, Salem, MA


May 13, 2014

Our view: The legacy of the last lump

There are likely very few people upset to learn the Salem Harbor Station power plant burned its last lump of coal last week.

The massive plant burned coal from the time it opened in 1951 to 1968 and again from 1982 onward, angering environmentalists and North Shore residents near and far. The coal dust would often coat homes and cars in nearby neighborhoods, and advocacy groups such as HealthLink decried myriad health and environmental problems linked to coal fuel emissions.

The coal-and-oil plant is expected to be replaced by a much more efficient and environmentally friendly gas-burning plant scheduled to open in June 2016.

That’s good news. But let us also take a minute to recognize what the plant, in its heyday, meant to the city and the region. At its height, it was Salem’s biggest taxpayer, with payments nearing $5 million a year. It gave hundreds of residents steady, good-paying jobs, meaning generations of North Shore residents could afford to live here, spend their money in local stores and send their children to college. It helped keep the lights on across New England during a period of great growth.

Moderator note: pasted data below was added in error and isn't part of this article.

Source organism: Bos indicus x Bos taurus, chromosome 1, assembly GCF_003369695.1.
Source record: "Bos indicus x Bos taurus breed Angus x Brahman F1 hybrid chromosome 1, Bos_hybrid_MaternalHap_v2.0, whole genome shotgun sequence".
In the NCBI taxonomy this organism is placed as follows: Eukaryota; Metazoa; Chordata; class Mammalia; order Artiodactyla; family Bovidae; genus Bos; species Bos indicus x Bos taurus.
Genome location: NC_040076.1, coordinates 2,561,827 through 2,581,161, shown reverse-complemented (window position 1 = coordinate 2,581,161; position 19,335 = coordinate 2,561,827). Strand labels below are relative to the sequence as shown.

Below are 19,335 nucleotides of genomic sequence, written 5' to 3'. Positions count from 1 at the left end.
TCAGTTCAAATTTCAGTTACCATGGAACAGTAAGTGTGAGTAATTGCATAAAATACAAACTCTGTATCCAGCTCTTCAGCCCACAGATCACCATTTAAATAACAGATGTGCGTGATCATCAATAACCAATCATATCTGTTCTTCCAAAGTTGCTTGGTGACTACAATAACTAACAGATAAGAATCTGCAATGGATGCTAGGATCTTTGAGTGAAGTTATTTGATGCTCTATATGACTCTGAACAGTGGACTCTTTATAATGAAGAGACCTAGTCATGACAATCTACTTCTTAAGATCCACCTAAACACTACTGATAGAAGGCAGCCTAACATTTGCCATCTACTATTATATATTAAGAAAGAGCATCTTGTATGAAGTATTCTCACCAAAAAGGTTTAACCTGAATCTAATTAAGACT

That’s no small thing.

Yes, the switch from coal had to happen. But in the years to come, we should all make sure to remember the plant’s entire legacy and its role in the life of the North Shore.

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